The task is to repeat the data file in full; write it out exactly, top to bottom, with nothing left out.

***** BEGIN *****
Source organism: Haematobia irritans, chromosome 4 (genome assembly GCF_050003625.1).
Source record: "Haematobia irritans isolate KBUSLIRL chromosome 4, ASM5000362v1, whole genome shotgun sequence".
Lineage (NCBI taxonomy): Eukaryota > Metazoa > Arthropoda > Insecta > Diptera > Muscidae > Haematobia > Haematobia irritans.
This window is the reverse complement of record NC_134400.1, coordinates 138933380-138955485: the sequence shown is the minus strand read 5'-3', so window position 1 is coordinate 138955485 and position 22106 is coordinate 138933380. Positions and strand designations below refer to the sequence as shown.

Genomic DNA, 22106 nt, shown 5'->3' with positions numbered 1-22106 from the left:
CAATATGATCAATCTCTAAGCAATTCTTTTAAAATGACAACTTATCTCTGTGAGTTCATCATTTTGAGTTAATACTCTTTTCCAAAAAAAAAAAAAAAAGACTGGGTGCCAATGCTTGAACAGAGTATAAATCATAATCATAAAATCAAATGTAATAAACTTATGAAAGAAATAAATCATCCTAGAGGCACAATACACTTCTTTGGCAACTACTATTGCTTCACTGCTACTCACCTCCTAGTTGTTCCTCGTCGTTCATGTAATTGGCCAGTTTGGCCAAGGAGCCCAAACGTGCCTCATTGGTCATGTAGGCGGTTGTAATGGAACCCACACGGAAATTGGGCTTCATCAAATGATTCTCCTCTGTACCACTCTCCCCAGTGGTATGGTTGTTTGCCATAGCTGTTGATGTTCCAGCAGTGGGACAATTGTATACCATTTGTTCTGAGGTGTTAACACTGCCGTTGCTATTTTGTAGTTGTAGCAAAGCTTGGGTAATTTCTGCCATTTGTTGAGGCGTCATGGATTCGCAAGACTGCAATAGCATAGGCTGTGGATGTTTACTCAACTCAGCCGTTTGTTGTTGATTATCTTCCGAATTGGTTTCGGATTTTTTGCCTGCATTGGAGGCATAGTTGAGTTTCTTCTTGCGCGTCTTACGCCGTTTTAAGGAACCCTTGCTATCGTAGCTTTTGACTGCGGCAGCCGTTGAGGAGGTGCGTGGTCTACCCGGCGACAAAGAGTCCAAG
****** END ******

Source organism: Haematobia irritans, chromosome 4 (genome assembly GCF_050003625.1).
Source record: "Haematobia irritans isolate KBUSLIRL chromosome 4, ASM5000362v1, whole genome shotgun sequence".
Lineage (NCBI taxonomy): Eukaryota > Metazoa > Arthropoda > Insecta > Diptera > Muscidae > Haematobia > Haematobia irritans.
This window is the reverse complement of record NC_134400.1, coordinates 138933380-138955485: the sequence shown is the minus strand read 5'-3', so window position 1 is coordinate 138955485 and position 22106 is coordinate 138933380. Positions and strand designations below refer to the sequence as shown.

Genomic DNA, 22106 nt, shown 5'->3' with positions numbered 1-22106 from the left:
CAATATGATCAATCTCTAAGCAATTCTTTTAAAATGACAACTTATCTCTGTGAGTTCATCATTTTGAGTTAATACTCTTTTCCAAAAAAAAAAAAAAAAGACTGGGTGCCAATGCTTGAACAGAGTATAAATCATAATCATAAAATCAAATGTAATAAACTTATGAAAGAAATAAATCATCCTAGAGGCACAATACACTTCTTTGGCAACTACTATTGCTTCACTGCTACTCACCTCCTAGTTGTTCCTCGTCGTTCATGTAATTGGCCAGTTTGGCCAAGGAGCCCAAACGTGCCTCATTGGTCATGTAGGCGGTTGTAATGGAACCCACACGGAAATTGGGCTTCATCAAATGATTCTCCTCTGTACCACTCTCCCCAGTGGTATGGTTGTTTGCCATAGCTGTTGATGTTCCAGCAGTGGGACAATTGTATACCATTTGTTCTGAGGTGTTAACACTGCCGTTGCTATTTTGTAGTTGTAGCAAAGCTTGGGTAATTTCTGCCATTTGTTGAGGCGTCATGGATTCGCAAGACTGCAATAGCATAGGCTGTGGATGTTTACTCAACTCAGCCGTTTGTTGTTGATTATCTTCCGAATTGGTTTCGGATTTTTTGCCTGCATTGGAGGCATAGTTGAGTTTCTTCTTGCGCGTCTTACGCCGTTTTAAGGAACCCTTGCTATCGTAGCTTTTGACTGCGGCAGCCGTTGAGGAGGTGCGTGGTCTACCCGGCGACAAAGAGTCCAAG